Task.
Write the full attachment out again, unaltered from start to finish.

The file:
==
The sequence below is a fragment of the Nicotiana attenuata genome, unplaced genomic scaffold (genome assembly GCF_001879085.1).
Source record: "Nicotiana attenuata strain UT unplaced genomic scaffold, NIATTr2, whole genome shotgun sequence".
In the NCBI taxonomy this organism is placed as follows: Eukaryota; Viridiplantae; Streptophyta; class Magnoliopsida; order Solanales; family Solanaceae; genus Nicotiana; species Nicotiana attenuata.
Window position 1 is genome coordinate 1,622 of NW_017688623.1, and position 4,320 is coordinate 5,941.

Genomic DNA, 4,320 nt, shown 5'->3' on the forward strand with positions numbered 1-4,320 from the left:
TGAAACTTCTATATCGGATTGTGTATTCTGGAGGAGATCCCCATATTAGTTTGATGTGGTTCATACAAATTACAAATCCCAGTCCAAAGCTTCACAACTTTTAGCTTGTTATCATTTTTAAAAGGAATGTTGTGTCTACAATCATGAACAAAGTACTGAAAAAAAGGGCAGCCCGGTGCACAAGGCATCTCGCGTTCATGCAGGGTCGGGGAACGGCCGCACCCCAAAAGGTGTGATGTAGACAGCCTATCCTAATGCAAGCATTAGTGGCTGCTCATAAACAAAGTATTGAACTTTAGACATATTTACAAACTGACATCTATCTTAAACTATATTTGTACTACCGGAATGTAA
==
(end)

The sequence below is a fragment of the Nicotiana attenuata genome, unplaced genomic scaffold (genome assembly GCF_001879085.1).
Source record: "Nicotiana attenuata strain UT unplaced genomic scaffold, NIATTr2, whole genome shotgun sequence".
In the NCBI taxonomy this organism is placed as follows: Eukaryota; Viridiplantae; Streptophyta; class Magnoliopsida; order Solanales; family Solanaceae; genus Nicotiana; species Nicotiana attenuata.
Window position 1 is genome coordinate 1,622 of NW_017688623.1, and position 4,320 is coordinate 5,941.

Genomic DNA, 4,320 nt, shown 5'->3' on the forward strand with positions numbered 1-4,320 from the left:
TGAAACTTCTATATCGGATTGTGTATTCTGGAGGAGATCCCCATATTAGTTTGATGTGGTTCATACAAATTACAAATCCCAGTCCAAAGCTTCACAACTTTTAGCTTGTTATCATTTTTAAAAGGAATGTTGTGTCTACAATCATGAACAAAGTACTGAAAAAAAGGGCAGCCCGGTGCACAAGGCATCTCGCGTTCATGCAGGGTCGGGGAACGGCCGCACCCCAAAAGGTGTGATGTAGACAGCCTATCCTAATGCAAGCATTAGTGGCTGCTCATAAACAAAGTATTGAACTTTAGACATATTTACAAACTGACATCTATCTTAAACTATATTTGTACTACCGGAATGTAA